Harry "Goss" Green, Silverdale C.C.
A well known professionel rider at that time and holder of several records.

Event Previous record Beaten by Green
Record breaking in 1898
London to Brighton
and back
6 hrs 23 mins 11 secs. 15 mins 14 secs
Record breaking in 1900
London to Portsmouth
and back,
139 miles
23 mins.
London to Liverpool
203 miles
11 hrs. 43 mins
43 mins
London to York
197,5 miles
12 hrs 6 mins
motor paced
1 hrs 47 mins
Worlds 100 mile 5 hrs 4 mins 23 mins
World 12 hour 201 miles 24 miles
Fine line

Ken Dobb Toronto

As to your inquiry concerning Harry "Goss" Green, I don't know much about him as he was in the generation of cyclists that immediately followed the pioneers of the British Road Records Association that are the principal focus of my article.However, I can tell you that Goss Green is third on the Road Record
Association's list of record holders after Monty Holbein and George Pilkington Mills, setting 15 road records during a ten year period between 1899 and 1909.

The records that he set were:

June 1899 Brighton & back
July 1899 Bath and back
July 1900 Portsmouth and back
August 1900 London - Liverpool
Oct. 1900 100 miles
(same day) 12 hours
(same day) London - York
Sept. 1901 24 hours
August 1902 Brighton & back
August 1902 100 miles
May 1906 50 miles
July 1906 Brighton & back
July 1908 End to End (Land's End to John O'Groats)
June 1909 50 miles
August 1909 Brighton and back

What is significant about Green is not simply the number of records that he set - which is significant in itself - but the manner in which he set them.
He didn't simply chew at the edges of records, he smashed them, setting standards that remained unassailable for decades. His London - Liverpool record, for instance, stood for 29 years; his 12 hour and London - York records for 26 years; his second 100 mile record for 22 years; his 24 hour and his End to End record for 21 years; and his second 50 mile record for thirteen years. It is significant, too, that he set records at the full spectrum of the events in the RRA record book, the very short - 50 miles and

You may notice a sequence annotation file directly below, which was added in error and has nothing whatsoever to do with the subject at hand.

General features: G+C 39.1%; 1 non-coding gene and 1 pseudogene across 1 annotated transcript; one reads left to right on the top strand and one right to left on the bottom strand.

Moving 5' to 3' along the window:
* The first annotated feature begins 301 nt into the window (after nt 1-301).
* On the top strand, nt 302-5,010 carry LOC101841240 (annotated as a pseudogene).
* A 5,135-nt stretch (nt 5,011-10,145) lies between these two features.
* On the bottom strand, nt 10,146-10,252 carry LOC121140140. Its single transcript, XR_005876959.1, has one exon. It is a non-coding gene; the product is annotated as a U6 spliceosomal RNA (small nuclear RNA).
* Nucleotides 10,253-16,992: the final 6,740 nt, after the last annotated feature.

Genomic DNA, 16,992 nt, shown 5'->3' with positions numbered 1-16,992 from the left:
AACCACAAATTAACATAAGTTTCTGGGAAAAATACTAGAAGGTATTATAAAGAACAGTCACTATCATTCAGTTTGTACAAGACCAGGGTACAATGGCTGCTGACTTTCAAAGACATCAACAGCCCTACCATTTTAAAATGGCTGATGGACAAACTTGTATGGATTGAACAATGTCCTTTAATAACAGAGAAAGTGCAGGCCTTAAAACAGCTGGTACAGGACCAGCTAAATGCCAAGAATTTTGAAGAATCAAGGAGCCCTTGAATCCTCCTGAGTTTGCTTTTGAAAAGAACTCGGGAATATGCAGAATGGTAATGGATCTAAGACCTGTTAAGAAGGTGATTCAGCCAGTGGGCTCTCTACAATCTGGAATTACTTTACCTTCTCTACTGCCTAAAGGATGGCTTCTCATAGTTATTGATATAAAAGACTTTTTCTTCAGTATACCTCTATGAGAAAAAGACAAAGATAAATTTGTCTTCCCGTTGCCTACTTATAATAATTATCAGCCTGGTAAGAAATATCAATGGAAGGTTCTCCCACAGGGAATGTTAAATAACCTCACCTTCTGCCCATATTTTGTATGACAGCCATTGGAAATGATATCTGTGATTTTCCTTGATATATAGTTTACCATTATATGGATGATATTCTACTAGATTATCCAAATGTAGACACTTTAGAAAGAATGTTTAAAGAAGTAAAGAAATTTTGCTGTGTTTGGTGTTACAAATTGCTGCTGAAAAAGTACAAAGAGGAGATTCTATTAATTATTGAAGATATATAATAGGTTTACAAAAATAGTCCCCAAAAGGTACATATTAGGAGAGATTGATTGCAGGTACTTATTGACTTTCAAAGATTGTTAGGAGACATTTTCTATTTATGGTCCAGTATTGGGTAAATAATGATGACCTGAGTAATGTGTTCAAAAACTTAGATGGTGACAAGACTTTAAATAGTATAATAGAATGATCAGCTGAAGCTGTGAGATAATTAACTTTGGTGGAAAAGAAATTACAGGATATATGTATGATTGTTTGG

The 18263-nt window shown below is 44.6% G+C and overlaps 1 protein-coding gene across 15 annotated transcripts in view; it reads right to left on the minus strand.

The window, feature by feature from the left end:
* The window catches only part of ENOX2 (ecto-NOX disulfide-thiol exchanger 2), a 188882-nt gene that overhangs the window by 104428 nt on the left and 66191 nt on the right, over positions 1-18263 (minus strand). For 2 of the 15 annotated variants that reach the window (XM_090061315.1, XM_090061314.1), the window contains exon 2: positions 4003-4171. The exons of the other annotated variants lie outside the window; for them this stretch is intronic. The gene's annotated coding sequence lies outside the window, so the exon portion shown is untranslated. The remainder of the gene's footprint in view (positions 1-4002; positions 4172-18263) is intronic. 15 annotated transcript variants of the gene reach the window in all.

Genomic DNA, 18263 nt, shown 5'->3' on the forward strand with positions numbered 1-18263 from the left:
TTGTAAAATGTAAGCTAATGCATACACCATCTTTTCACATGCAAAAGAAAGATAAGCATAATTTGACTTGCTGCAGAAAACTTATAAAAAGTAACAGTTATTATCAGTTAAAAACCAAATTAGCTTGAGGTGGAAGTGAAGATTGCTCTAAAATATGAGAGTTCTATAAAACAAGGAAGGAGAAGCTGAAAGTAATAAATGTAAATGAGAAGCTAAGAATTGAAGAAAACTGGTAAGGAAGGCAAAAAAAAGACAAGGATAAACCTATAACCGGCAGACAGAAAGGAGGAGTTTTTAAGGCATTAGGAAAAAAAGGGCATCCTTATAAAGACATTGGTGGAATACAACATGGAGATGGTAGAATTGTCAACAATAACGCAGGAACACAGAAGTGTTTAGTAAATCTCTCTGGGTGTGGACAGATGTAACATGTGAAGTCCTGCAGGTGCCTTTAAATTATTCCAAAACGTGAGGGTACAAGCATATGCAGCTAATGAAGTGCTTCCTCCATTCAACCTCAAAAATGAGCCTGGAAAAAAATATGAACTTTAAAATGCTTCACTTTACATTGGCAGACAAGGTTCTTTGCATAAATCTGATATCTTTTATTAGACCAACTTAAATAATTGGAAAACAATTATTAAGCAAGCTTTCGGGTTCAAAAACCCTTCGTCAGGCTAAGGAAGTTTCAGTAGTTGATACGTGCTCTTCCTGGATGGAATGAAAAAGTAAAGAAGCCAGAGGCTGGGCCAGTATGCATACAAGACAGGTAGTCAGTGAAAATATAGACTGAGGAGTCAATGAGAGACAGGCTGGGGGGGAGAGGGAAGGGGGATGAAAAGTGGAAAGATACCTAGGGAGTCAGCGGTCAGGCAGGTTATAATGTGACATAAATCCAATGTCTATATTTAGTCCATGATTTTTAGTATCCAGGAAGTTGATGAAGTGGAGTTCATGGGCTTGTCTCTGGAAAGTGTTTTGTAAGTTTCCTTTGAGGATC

12 hours - through to the very long - the 875 mile-long End to End. He was demonstrably the dominant distance cyclist of his generation.He was a Londoner who rode first for the Silverdale Cycling Club and then for Croydon Paragon. (Both clubs are no longer in existence). He lived in South London, very close to the route of the Brighton and back course. He was to set the record on this route four times, beginning and ending his record-setting career with new records on this route.

I know a little about his End to End record setting ride - some of the bikes he used and his health during the course of his attempt - but I am not sure that this is the information that you are after. If you have some specific questions, I'll do my best to answer them. I have to warn you though that you have already most of what I know, and that I do not have access to the primary sources - the cycling newspapers of the day - that would allow me to answer you in detail.

As to the photo, what pleased me most about it was that Goss is riding a Dursley-Pedersen. Eric and I got to know each other at Paris-Brest-Paris in 1999. During the course of that ride, I encountered an Englishman mounted on a three-speed Pedersen and the memory of that encounter is indelibly printed on my brain, as one of the highlights of my participation in that event.
Goss' picture puts me in mind of that time. I'm glad that Eric chose to place it at the head of the article.If there is anything else I can help you with, please let me know.

Ken Dobb Toronto